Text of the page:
Rather than doing a more conventional GWAS—which pulls top hits from a large pool of samples and replicates them in independent cohorts—Seshadri and colleagues used a three-stage sequential approach. In the first stage, they identified 2,708 single nucleotide polymorphisms (SNPs) with moderate AD association in the six initial cohorts. All but 38 (on 10 loci) were left in the dust after the second round, which subjected the first-stage SNPs to stricter criteria in an expanded sample set containing the original six plus an additional European cohort. The strongest hits proceeded to the final stage—replication in a meta-analysis of all second-round samples plus a different non-overlapping cohort—bringing the total number analyzed to 8,371 AD cases among some 35,000 participants. Besides ApoE, just four SNPs emerged from the final gauntlet with genomewide significance—PICALM, CLU, and two novel loci on chromosomes 2 (near BIN1) and 19 (near BLOC1S3 and MARK4). These four associations were confirmed in an independent Spanish sample set.
It is interesting that the winners’ circle lacked CR1, the third gene identified in the 2009 GWAS. However, 13 SNPs within CR1 fell just below the predefined cutoff, and did reach genomewide significance in a post-hoc analysis. “We believe it’s real,” Seshadri said.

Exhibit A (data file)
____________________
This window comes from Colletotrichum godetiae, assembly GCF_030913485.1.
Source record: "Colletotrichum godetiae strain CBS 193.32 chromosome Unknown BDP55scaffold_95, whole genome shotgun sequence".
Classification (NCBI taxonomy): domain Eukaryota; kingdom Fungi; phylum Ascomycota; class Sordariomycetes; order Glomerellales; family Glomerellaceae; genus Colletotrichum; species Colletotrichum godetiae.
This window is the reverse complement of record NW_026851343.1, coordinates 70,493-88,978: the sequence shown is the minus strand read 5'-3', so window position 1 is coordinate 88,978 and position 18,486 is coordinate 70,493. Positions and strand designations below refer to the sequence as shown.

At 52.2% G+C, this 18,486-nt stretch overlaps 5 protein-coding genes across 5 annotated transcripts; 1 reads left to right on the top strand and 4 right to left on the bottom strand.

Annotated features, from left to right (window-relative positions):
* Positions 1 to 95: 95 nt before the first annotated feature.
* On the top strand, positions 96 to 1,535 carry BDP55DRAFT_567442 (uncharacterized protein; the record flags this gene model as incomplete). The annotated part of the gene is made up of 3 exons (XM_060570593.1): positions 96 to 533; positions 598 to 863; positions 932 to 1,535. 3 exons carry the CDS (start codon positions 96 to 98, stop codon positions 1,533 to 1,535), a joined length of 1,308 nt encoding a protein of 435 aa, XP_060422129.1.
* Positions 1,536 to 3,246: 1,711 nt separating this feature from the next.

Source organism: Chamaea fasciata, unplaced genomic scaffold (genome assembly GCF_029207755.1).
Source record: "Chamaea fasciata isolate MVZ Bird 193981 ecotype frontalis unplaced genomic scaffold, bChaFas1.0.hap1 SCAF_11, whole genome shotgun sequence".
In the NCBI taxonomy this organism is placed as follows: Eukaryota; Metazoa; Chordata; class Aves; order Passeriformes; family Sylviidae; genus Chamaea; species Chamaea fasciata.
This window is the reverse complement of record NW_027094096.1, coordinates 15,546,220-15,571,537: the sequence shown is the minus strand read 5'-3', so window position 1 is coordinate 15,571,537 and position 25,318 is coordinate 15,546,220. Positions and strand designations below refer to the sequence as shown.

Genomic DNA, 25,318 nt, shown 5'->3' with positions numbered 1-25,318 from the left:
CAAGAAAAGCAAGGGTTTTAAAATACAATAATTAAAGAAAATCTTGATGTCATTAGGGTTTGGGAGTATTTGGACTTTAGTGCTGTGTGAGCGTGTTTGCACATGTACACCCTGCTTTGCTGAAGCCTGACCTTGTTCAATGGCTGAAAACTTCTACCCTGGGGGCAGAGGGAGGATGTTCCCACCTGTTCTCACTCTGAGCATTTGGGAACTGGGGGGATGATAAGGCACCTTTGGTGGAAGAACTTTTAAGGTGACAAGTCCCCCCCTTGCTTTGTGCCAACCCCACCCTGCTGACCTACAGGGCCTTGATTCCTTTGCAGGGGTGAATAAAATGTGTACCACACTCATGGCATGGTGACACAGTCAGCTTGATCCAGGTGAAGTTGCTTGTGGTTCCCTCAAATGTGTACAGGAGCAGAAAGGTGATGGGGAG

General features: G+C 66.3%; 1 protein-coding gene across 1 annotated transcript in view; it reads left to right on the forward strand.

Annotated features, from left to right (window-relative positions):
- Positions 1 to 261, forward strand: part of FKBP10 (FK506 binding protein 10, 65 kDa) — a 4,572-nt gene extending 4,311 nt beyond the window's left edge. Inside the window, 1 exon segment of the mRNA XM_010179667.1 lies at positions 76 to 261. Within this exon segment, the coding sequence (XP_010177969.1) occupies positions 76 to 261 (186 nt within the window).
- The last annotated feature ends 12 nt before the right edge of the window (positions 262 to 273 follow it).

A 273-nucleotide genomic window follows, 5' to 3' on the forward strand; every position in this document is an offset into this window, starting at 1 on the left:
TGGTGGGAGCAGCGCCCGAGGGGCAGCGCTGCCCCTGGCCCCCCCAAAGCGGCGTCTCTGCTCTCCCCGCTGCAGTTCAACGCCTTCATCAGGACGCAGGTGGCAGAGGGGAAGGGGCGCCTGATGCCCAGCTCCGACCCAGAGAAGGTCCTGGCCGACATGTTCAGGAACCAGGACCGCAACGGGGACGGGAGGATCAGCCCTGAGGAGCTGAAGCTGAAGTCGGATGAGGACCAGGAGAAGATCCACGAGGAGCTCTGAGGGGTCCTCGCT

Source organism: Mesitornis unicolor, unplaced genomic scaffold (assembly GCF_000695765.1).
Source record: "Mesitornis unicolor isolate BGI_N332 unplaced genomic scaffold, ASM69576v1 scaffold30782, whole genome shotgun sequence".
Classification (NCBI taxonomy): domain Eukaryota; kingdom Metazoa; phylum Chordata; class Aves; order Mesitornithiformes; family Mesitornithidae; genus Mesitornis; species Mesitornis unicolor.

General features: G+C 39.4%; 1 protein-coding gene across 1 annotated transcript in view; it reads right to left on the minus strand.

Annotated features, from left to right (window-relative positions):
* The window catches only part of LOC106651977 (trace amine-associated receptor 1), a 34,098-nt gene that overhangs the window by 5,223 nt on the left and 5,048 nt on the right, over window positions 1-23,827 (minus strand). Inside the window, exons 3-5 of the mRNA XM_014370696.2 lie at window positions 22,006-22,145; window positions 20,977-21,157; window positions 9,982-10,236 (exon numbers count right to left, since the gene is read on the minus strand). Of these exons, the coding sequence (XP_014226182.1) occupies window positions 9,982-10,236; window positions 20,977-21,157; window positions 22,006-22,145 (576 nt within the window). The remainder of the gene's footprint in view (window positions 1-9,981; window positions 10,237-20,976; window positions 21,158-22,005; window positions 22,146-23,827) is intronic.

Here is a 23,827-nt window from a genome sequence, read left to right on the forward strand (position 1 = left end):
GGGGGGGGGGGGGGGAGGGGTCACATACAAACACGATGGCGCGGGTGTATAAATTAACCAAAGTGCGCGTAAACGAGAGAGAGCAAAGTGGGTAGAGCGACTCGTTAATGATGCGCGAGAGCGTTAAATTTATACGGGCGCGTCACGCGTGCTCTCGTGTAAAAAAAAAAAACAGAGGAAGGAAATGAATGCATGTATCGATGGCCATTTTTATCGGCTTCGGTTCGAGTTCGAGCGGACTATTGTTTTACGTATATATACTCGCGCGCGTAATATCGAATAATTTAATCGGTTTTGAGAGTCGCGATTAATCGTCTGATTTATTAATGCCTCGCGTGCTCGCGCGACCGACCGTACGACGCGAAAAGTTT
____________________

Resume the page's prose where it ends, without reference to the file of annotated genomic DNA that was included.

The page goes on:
Using data on incident AD from the two largest CHARGE cohorts that had the information available, the researchers determined that PICALM and CLU did little to improve existing models for predicting AD risk. This is not surprising. In existing models, age and gender already explain a large part of the risk, suggested coauthor Philippe Amouyel of Institute Pasteur, Lille, France, who led one of the 2009 GWASs (Lambert et al., 2009). “Thus, adding one or two susceptibility genes or any other risk factor will not, in a general population sample, largely improve this prediction,” he wrote in an e-mail to ARF.
However, those genes may still prove useful in a clinical setting. Amouyel made this point by citing an example from heart disease. Genetic variability in HMG (3-hydroxy-3-methyl-glutaryl)-CoA reductase explains less than 10 percent of the variance of low-density-lipoprotein blood cholesterol levels. Yet this enzyme is currently the major target of statins, one of the most widely used drugs for staving off heart disease.
Similarly, targeting AD risk genes with small effects could help keep disease at bay. If interventions could wipe out the disease-related effects of the handful of genes identified thus far, “you could remove 20 to 30 percent of all AD cases,” said coauthor Julie Williams of Cardiff University, U.K. For common diseases like AD, “we all have some risk factors,” she said. “But it’s the accumulation of risk factors that is important. The accumulation takes us to a point that tips us into a disease state. By simply removing some effects of these risk factors, you can actually take people out of the risk zone.” It might also postpone age of onset. “Disease that starts at age 75 may not develop until age 90, for example,” she said.